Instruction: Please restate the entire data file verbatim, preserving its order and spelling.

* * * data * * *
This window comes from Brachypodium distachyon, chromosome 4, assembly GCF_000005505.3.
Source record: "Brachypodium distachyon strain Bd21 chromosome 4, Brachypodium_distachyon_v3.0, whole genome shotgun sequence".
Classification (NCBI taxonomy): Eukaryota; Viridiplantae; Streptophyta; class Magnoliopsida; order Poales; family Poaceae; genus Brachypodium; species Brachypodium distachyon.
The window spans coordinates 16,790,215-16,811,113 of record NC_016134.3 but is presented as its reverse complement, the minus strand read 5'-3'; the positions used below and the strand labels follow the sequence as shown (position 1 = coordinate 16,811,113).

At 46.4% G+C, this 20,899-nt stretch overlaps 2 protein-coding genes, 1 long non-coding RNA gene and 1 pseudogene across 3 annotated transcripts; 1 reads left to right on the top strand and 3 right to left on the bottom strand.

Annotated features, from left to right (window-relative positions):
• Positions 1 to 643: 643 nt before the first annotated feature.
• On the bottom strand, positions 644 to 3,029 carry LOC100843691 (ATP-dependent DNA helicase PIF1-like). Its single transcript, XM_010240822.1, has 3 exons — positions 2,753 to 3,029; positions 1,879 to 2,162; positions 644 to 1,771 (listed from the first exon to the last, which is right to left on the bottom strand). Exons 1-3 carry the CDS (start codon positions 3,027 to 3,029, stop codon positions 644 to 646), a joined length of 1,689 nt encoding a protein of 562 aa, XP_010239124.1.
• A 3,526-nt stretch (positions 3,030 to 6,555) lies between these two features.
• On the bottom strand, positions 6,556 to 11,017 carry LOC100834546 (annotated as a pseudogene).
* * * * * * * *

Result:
This window comes from Brachypodium distachyon, chromosome 4, assembly GCF_000005505.3.
Source record: "Brachypodium distachyon strain Bd21 chromosome 4, Brachypodium_distachyon_v3.0, whole genome shotgun sequence".
Classification (NCBI taxonomy): Eukaryota; Viridiplantae; Streptophyta; class Magnoliopsida; order Poales; family Poaceae; genus Brachypodium; species Brachypodium distachyon.
The window spans coordinates 16,790,215-16,811,113 of record NC_016134.3 but is presented as its reverse complement, the minus strand read 5'-3'; the positions used below and the strand labels follow the sequence as shown (position 1 = coordinate 16,811,113).

At 46.4% G+C, this 20,899-nt stretch overlaps 2 protein-coding genes, 1 long non-coding RNA gene and 1 pseudogene across 3 annotated transcripts; 1 reads left to right on the top strand and 3 right to left on the bottom strand.

Annotated features, from left to right (window-relative positions):
• Positions 1 to 643: 643 nt before the first annotated feature.
• On the bottom strand, positions 644 to 3,029 carry LOC100843691 (ATP-dependent DNA helicase PIF1-like). Its single transcript, XM_010240822.1, has 3 exons — positions 2,753 to 3,029; positions 1,879 to 2,162; positions 644 to 1,771 (listed from the first exon to the last, which is right to left on the bottom strand). Exons 1-3 carry the CDS (start codon positions 3,027 to 3,029, stop codon positions 644 to 646), a joined length of 1,689 nt encoding a protein of 562 aa, XP_010239124.1.
• A 3,526-nt stretch (positions 3,030 to 6,555) lies between these two features.
• On the bottom strand, positions 6,556 to 11,017 carry LOC100834546 (annotated as a pseudogene).